It's nearly impossible to avoid the annual onslaught of Coachella-themed merch that sprouts up in store after store, months in advance of the festival's April dates. Some of it veers into culturally appropriative, offensive territory, while most is simply comprised of tailored-for-the-'gram, vaguely boho-ish garb. (And, let's be real, those crop tops, chokers, or rompers are just as likely to be worn to, say, the local pool instead of to the actual festival.) But forget any mere fatigue over the aesthetic that Coachella hath wrought: Urban Outfitters has gotten into some legal trouble for using the music fest's name to peddle sheer lacy tops, boots, and more.
On Tuesday, Coachella's parent company, Goldeneye, filed a lawsuit in California alleging that Urban Outfitters is infringing on the festival's trademark by selling Coachella gear. The suit hones in on four incriminating pieces, all from Free People, which is a subsidiary of Urban Outfitters: a tunic, pair of boots, minidress, and tank. (The items in question have since been removed from Urban Outfitters' and Free People's sites.) The retailer is even getting in trouble for how it's accruing views (and, potentially, sales) for these festival branded items: The suit points out that Urban Outfitters is "trading on the goodwill and fame" of the festival by using its name in the URL links as well as the search keywords for those items in question.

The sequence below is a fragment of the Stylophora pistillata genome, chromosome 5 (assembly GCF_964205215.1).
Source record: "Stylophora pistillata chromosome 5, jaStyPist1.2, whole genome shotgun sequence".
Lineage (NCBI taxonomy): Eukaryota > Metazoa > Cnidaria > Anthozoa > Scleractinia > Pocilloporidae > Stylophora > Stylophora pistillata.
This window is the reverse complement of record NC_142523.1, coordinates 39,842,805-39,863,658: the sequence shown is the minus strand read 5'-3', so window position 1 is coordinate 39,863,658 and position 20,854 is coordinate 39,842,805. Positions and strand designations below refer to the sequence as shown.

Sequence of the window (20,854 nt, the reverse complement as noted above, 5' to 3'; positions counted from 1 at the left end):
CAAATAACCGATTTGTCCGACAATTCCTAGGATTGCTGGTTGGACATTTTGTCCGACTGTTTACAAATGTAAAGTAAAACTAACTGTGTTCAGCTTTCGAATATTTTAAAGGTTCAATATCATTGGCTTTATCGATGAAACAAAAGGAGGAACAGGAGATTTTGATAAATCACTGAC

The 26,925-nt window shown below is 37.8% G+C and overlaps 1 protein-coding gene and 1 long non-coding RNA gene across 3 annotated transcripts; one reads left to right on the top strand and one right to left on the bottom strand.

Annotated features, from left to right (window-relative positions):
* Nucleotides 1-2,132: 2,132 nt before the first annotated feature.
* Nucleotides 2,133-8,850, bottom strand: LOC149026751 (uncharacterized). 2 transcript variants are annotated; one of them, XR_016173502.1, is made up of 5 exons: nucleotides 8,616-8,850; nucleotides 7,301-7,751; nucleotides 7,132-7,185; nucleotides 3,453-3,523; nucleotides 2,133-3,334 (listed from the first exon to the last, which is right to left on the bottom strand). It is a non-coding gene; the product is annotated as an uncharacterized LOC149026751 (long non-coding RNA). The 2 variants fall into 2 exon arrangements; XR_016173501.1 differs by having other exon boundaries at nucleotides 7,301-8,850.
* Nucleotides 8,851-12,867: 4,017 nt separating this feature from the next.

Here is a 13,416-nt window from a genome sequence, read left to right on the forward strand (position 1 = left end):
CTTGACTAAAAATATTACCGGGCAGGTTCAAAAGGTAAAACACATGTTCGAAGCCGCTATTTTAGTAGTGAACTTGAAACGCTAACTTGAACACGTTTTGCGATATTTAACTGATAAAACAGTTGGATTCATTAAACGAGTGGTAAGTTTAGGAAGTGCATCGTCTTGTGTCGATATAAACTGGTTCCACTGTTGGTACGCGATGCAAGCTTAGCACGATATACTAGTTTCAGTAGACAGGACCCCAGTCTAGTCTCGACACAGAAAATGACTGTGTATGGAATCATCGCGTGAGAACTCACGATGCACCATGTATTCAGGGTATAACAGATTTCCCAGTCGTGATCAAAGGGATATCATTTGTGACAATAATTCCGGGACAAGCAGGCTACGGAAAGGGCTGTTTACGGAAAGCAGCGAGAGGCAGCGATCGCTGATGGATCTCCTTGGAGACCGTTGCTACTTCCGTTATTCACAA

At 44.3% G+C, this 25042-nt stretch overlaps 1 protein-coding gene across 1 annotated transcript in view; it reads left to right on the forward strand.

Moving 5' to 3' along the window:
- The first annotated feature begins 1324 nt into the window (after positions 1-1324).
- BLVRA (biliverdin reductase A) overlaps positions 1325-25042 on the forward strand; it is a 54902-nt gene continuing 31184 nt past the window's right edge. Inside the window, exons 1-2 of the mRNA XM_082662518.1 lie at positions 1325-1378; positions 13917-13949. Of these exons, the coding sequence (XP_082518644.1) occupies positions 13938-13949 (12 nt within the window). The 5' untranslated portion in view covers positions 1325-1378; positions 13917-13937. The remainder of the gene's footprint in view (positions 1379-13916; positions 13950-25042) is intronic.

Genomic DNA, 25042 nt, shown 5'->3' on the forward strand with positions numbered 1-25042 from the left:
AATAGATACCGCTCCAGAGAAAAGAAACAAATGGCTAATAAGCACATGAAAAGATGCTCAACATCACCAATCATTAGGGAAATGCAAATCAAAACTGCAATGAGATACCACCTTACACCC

The festival's parent company first filed a cease-and-desist letter to get the retailer to stop using its name back in April 2016. (That same month, Free People got called out for its "Festival Shop," complete with blonde, white models and headdresses.) In the suit filed this week, it is asking for unspecified damages, and also for Urban Outfitters to issue "corrective advertising" clarifying that it's not, in fact, selling official Coachella threads, per WWD.
However, not all Coachella-dubbed gear is as litigious. Some threads that bear the festival's name are, in fact, officially-branded goods: H&M and Pandora have licensing agreements with Coachella, so the suit claims that the fact that Urban Outfitters is using the event's name might "deceive consumers" or create unfair competition.
"We cannot comment regarding ongoing litigation," a Free People rep told Refinery29 regarding the suit. We've reached out to Urban Outfitters as well, and will update when we hear back. And for those who are so over Coachella-centric-everything, well, the selection of follower-friendly, flower child-vibes gear just got ever so slightly narrower...
Like what you see? How about some more R29 goodness, right here?